There have also been concerns raised about potential plans for loading zones on these bike paths, turning them into what has been called “part time” bike paths. The new bike paths have also drawn criticism for ending one block short of two way traffic on Liverpool Street, requiring East bound bike riders on Liverpool Street to dismount or take alternative routes along Bathurst or Campbell Streets.

Note: For the second time this year, this blog has taken an unannounced hiatus for a number of months due to the pressures of real life. This post was written up at the end of June but never properly finished and thus not posted. It will probably be the final monthly round up, at least for the foreseeable future. This blog will not be ending, posts will still continue. But instead, the focus will be on specific issues or events as they occur with no set frequency of posts. For now, please enjoy the breaking news from 3 months ago…

VIDEO: Urban Taskforce Research- Who Lives in Apartments (31 May 2015)

2 June: $50m cost blowout for NWRL

The budget for constructing the skytrain portion of the North West Rail Link, an elevated viaduct between Bella Vista and Rouse Hill, has blown out from $340m to $390m. Despite the cost blowout, a project spokesperson said that there has been no change to the completion date for the skytrain, while the Transport Minister Andrew Constance stated that variations in cost had been factored into the full $8.3bn budget and that the overall budget remained unchanged.

The skytrain portion of Sydney Metro, shown at the proposed Rouse Hill Station. Click to enlarge. (Source: Transport for NSW.)

The skytrain portion of North West Rail Link, shown at the proposed Rouse Hill Station. Click to enlarge. (Source: Transport for NSW.)

 4 June: Sydney Rapid Transit renamed Sydney Metro

Sydney’s single deck train network will be known as Sydney Metro, replacing the previous name Sydney Rapid Transit. This follows the passage of legislation authorising the privatisation of state owned electricity assets, which passed both chambers of Parliament the previous day.

4 June: NSW Opposition dumps support for light rail because of Infrastructure NSW Report

The new Shadow Transport Minister Ryan Park, who together with the Opposition Leader Luke Foley recently withdrew their support for light rail down George Street, announced that the change of heart on light rail came after reading the 2012 Infrastructure NSW Report that opposed George Street light rail. The alternative bus tunnel option suggested by the report was criticised by Transport for NSW, with Infrastructure NSW later supporting George Street light rail.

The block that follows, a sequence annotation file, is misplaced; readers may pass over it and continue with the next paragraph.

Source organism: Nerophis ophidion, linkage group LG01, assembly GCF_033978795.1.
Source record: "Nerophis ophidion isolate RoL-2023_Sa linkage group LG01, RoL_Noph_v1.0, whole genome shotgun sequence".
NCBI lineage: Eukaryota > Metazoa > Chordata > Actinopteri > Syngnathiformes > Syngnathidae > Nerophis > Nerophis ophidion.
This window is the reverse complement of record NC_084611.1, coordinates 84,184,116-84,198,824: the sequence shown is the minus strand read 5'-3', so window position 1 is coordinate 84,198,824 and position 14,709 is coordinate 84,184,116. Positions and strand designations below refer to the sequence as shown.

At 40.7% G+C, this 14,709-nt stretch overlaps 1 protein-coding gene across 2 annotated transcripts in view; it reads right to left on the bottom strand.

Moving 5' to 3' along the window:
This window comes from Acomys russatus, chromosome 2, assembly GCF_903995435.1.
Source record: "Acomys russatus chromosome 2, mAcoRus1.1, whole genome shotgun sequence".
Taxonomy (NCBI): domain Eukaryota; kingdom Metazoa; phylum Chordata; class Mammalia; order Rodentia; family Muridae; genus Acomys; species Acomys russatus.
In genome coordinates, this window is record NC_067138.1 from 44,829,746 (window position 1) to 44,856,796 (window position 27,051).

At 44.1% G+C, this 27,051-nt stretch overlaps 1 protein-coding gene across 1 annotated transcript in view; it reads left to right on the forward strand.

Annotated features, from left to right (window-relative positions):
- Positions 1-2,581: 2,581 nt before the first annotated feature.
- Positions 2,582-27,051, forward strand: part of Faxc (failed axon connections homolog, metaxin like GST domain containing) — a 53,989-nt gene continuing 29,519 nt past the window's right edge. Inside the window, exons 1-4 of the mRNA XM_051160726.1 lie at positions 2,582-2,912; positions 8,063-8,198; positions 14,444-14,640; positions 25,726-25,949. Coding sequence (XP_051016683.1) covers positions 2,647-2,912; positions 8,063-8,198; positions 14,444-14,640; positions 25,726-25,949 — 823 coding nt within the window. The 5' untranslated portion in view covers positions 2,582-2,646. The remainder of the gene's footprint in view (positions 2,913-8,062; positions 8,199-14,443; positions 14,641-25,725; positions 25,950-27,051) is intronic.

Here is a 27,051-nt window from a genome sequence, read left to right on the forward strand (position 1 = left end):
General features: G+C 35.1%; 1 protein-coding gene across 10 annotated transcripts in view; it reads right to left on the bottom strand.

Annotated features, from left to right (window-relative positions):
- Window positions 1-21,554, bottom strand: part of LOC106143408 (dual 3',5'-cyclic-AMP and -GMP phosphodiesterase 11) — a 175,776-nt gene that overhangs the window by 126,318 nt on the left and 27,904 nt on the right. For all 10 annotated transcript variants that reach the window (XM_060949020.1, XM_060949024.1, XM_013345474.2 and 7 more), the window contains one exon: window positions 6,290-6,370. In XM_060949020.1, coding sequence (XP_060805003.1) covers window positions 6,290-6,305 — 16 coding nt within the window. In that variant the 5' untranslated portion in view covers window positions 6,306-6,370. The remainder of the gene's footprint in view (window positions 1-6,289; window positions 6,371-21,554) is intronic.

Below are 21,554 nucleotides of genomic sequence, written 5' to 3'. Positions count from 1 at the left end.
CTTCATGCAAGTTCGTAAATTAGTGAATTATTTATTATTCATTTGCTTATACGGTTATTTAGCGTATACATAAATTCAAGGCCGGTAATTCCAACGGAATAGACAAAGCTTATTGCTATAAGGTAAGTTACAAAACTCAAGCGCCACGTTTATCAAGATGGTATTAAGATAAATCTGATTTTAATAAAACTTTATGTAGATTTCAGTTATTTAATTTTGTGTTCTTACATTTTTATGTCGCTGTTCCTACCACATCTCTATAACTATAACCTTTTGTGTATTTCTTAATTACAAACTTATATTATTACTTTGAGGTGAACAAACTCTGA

A very early proposed map for the CBD BRT would see a tunnel between Wynyard and Town Hall, removing many buses from the surface streets. Click on image for higher resolution. (Source: First Things First, Infrastructure NSW, page 99.)

A very early proposed map for the CBD BRT would see a tunnel between Wynyard and Town Hall, removing many buses from the surface streets. Click to enlarge. (Source: First Things First, Infrastructure NSW, page 99.)

6 June: Transport corridors in Western Sydney to be reserved

Work to reserve transport corridors in Sydney’s West for an Outer Sydney Orbital motorway, Bells Line of Road to Castlereagh Connection, and South West Rail Link extension is moving into the public consultation phase. The NSW Roads Minister Duncay Gay said that work on the 2 roads was not expected to begin for decades; with the SWRL corridor set to be identified by late 2016.

8 June: Olympic Park becomes preferred light rail option

A light rail line connecting Parramatta to Olympic Park has firmed as the favourite option for a new light rail line in Sydney’s West. The line could extend out to Wesmead in the West and Strathfield in the East. It gained favour after a campaign by businesses and developers who touted the possibility for development of the corridor and the potential for value capture from that development to fund the cost of building the new line. However, local councils have labelled the line a white elephant and are calling for the Government to build a line to Epping instead.